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The War and The Wall: Service, Sacrifice and Honor

Compiled by Jan C. Scruggs Founder and President Vietnam Veterans Memorial Fund


For more information: Vietnam Veterans Memorial Fund 1023 15th Street, NW Second Floor Washington, D.C. 20005 202-393-0090 phone, 202-393-0029 fax www.vvmf.org, vvmf@vvmf.org

Š 2002, Vietnam Veterans Memorial Fund, Inc. Printed in the United States of America First Edition Cover, front and back, photo credits: Daniel Arant


TABLE OF CONTENTS Page Foreword . . . . . . . . . . . . . . . . . . . . . . . . . . . . . . . . . . . . . i The War Random Acts of Kindness Occur . . . . . . . . . . . . . . . . The Honorable Eugene R. Sullivan Forever Remembering Those on The Wall . . . . . . . . Tom Brokaw Why We Fought . . . . . . . . . . . . . . . . . . . . . . . . . . . . . Lionel Chetwynd Applying the Good and the Bad . . . . . . . . . . . . . . . . . Maj. Gen. David L. Grange, USA (Ret.) Vietnam, Fighting and Healing . . . . . . . . . . . . . . . . . Senator John Kerry (D-MA) Vietnam: Then, Now and the Future . . . . . . . . . . . . . Lt. Gen. Harold G. Moore, USA (Ret.) Teaching the Lessons of Vietnam . . . . . . . . . . . . . . . Lindy G. Poling Vietnam: A Journey through the Years . . . . . . . . . . . . Jack Smith A Memorial of Courage . . . . . . . . . . . . . . . . . . . . . . . Governor Jesse Ventura (I-MN) Freedom, War and Patriotism . . . . . . . . . . . . . . . . . . . Congressman J.C. Watts, Jr. (R-OK)

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Those Who Served I Can’t Remember His Name . . . . . . . . . . . . . . . . . . . 35 Dr. J. Craig Venter Patriotism’s Call . . . . . . . . . . . . . . . . . . . . . . . . . . . . . 39 Congressman David E. Bonior (D-MI)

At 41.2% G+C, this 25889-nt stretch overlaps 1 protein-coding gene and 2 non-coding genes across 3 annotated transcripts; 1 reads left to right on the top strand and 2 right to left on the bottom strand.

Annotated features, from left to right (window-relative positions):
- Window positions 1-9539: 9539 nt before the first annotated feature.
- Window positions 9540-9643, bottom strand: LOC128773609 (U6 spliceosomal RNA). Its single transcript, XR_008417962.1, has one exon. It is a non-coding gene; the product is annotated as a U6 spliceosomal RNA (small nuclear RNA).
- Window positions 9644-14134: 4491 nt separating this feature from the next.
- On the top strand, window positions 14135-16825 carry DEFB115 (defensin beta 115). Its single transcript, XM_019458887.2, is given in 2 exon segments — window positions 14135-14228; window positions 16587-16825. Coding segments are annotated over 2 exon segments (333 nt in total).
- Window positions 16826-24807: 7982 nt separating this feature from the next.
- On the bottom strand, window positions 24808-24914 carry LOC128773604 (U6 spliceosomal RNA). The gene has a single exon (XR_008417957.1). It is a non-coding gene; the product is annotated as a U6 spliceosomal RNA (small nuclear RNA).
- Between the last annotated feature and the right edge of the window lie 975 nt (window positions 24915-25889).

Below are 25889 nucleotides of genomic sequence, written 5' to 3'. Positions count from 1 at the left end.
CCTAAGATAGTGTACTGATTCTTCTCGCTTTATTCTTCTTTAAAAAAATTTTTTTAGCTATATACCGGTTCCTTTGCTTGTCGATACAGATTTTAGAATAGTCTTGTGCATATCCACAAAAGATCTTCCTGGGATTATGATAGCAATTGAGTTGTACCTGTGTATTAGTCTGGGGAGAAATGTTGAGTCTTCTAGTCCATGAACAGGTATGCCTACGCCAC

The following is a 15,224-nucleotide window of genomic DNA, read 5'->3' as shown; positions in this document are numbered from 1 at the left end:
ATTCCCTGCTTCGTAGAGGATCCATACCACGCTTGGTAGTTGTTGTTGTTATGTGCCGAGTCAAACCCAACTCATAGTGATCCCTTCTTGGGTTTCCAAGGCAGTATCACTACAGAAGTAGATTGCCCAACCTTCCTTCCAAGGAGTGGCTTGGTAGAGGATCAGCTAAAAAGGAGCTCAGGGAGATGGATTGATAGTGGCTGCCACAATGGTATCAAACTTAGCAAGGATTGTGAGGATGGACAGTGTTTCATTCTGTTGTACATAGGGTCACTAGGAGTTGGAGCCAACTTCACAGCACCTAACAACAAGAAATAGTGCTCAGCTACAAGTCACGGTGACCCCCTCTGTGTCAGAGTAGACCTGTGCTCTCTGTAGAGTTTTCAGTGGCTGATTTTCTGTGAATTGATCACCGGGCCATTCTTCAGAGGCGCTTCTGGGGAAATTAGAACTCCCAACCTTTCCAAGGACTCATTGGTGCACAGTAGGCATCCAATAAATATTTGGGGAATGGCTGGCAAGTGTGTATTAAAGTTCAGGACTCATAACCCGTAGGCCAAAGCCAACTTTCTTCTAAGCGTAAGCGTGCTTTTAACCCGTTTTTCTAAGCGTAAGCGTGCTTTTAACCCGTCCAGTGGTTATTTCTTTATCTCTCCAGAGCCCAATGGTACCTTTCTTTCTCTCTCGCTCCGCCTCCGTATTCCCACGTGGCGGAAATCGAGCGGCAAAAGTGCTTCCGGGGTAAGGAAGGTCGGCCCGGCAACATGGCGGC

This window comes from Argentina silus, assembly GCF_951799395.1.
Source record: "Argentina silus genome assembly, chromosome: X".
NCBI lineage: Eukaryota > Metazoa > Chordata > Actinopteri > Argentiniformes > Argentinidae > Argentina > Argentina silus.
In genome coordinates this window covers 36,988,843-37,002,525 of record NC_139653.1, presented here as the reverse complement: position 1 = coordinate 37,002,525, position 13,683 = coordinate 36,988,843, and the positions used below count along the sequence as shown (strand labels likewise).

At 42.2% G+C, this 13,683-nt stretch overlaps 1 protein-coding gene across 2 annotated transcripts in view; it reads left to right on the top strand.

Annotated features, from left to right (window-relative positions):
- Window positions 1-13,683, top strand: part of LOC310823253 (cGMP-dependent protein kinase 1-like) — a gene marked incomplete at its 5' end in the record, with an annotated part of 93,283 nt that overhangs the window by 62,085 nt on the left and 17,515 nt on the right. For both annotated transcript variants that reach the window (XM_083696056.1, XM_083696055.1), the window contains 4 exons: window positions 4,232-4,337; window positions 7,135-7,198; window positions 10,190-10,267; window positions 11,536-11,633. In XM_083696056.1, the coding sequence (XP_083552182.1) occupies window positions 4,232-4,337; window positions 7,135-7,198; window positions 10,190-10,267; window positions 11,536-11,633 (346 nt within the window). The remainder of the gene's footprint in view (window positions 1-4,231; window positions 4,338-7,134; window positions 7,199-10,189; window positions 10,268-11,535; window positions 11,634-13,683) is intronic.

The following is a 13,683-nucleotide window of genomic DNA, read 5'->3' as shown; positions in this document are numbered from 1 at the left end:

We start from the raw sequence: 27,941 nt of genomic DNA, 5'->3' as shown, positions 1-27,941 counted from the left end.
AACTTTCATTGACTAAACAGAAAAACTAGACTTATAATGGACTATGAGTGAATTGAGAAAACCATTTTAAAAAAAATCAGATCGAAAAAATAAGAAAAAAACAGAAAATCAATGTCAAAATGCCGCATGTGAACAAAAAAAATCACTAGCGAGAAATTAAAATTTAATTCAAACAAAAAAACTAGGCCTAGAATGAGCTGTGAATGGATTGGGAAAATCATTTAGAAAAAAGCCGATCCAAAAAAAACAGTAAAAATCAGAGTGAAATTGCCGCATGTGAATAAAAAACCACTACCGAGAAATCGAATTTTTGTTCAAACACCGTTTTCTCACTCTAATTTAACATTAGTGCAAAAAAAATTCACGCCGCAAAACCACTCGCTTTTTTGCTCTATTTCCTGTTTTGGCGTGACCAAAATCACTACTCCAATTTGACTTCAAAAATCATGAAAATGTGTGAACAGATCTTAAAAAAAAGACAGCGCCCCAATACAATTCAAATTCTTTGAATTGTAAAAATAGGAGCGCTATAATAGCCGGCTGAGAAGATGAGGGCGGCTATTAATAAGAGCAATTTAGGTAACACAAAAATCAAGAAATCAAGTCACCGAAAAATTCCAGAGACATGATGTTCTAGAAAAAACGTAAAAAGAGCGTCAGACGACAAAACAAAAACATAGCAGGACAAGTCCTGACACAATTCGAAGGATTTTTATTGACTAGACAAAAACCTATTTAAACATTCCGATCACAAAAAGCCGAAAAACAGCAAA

Page Rick Rescorla, American Hero . . . . . . . . . . . . . . . . . John Dibble The Real Badge of Courage . . . . . . . . . . . . . . . . . . . . Lt. Col. Richard J. Gallant, USA (Ret.) Payback Time . . . . . . . . . . . . . . . . . . . . . . . . . . . . . . . Joe Galloway The Ultimate Roll Call . . . . . . . . . . . . . . . . . . . . . . . . Governor Tony Knowles (D-AK) Grief Denied—A Vietnam Widow’s Story . . . . . . . . Pauline Laurent Brown Eyes . . . . . . . . . . . . . . . . . . . . . . . . . . . . . . . . Lt. Col. Janis Nark, USAR (Ret.) Vietnam + 36 . . . . . . . . . . . . . . . . . . . . . . . . . . . . . . . Brig. Gen. Wilma L. Vaught, USA (Ret.) What Makes a SEAL—My Perspective . . . . . . . . . . . RADM George R. Worthington, USN (Ret.) The Wall We Are All Connected . . . . . . . . . . . . . . . . . . . . . . . . Senator Chuck Hagel (R-NE) The Wall and I . . . . . . . . . . . . . . . . . . . . . . . . . . . . . . Lt. Col. Frank Bosch, USAF (Ret.) Sons and Daughters in Touch . . . . . . . . . . . . . . . . . . . Tony Cordero A Visit to The Wall . . . . . . . . . . . . . . . . . . . . . . . . . . . Charlie Harootunian Healing in Los Alamos . . . . . . . . . . . . . . . . . . . . . . . . Heather Hull The War, The Wall and an Elusive Dream . . . . . . . . . Stanley Karnow

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Page Memorial in Silence at The Wall . . . . . . . . . . . . . . . Senator Ted Kennedy (D-MA) The Wall: A National Shrine . . . . . . . . . . . . . . . . . . Mary Matalin The Wall: An Educational Experience . . . . . . . . . . . James Percoco How The Wall Helped America Heal . . . . . . . . . . . . The Honorable Anthony J. Principi Juan’s Quest . . . . . . . . . . . . . . . . . . . . . . . . . . . . . . . Ron Worstell

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VVMF Programs . . . . . . . . . . . . . . . . . . . . . . . . . . 101